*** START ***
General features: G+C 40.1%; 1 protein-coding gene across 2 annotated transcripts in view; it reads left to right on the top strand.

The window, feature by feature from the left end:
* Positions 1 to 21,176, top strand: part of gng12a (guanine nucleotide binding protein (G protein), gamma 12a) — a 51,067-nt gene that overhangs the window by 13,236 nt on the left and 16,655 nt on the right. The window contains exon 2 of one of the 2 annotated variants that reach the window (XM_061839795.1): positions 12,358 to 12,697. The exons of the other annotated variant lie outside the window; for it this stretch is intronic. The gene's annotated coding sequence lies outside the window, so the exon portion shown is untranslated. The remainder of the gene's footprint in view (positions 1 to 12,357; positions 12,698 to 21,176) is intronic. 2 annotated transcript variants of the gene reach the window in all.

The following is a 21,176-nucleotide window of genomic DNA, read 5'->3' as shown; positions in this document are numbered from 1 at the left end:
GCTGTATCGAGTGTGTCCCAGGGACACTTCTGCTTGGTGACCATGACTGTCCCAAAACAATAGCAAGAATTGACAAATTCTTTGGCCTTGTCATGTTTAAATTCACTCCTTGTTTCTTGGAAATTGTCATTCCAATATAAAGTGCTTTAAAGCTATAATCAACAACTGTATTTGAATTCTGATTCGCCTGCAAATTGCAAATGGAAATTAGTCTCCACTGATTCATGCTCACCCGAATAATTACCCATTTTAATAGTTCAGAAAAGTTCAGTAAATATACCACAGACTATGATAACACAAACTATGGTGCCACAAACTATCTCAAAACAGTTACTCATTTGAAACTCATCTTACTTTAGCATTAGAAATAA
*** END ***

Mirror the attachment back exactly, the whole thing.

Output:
General features: G+C 40.1%; 1 protein-coding gene across 2 annotated transcripts in view; it reads left to right on the top strand.

The window, feature by feature from the left end:
* Positions 1 to 21,176, top strand: part of gng12a (guanine nucleotide binding protein (G protein), gamma 12a) — a 51,067-nt gene that overhangs the window by 13,236 nt on the left and 16,655 nt on the right. The window contains exon 2 of one of the 2 annotated variants that reach the window (XM_061839795.1): positions 12,358 to 12,697. The exons of the other annotated variant lie outside the window; for it this stretch is intronic. The gene's annotated coding sequence lies outside the window, so the exon portion shown is untranslated. The remainder of the gene's footprint in view (positions 1 to 12,357; positions 12,698 to 21,176) is intronic. 2 annotated transcript variants of the gene reach the window in all.

The following is a 21,176-nucleotide window of genomic DNA, read 5'->3' as shown; positions in this document are numbered from 1 at the left end:
GCTGTATCGAGTGTGTCCCAGGGACACTTCTGCTTGGTGACCATGACTGTCCCAAAACAATAGCAAGAATTGACAAATTCTTTGGCCTTGTCATGTTTAAATTCACTCCTTGTTTCTTGGAAATTGTCATTCCAATATAAAGTGCTTTAAAGCTATAATCAACAACTGTATTTGAATTCTGATTCGCCTGCAAATTGCAAATGGAAATTAGTCTCCACTGATTCATGCTCACCCGAATAATTACCCATTTTAATAGTTCAGAAAAGTTCAGTAAATATACCACAGACTATGATAACACAAACTATGGTGCCACAAACTATCTCAAAACAGTTACTCATTTGAAACTCATCTTACTTTAGCATTAGAAATAA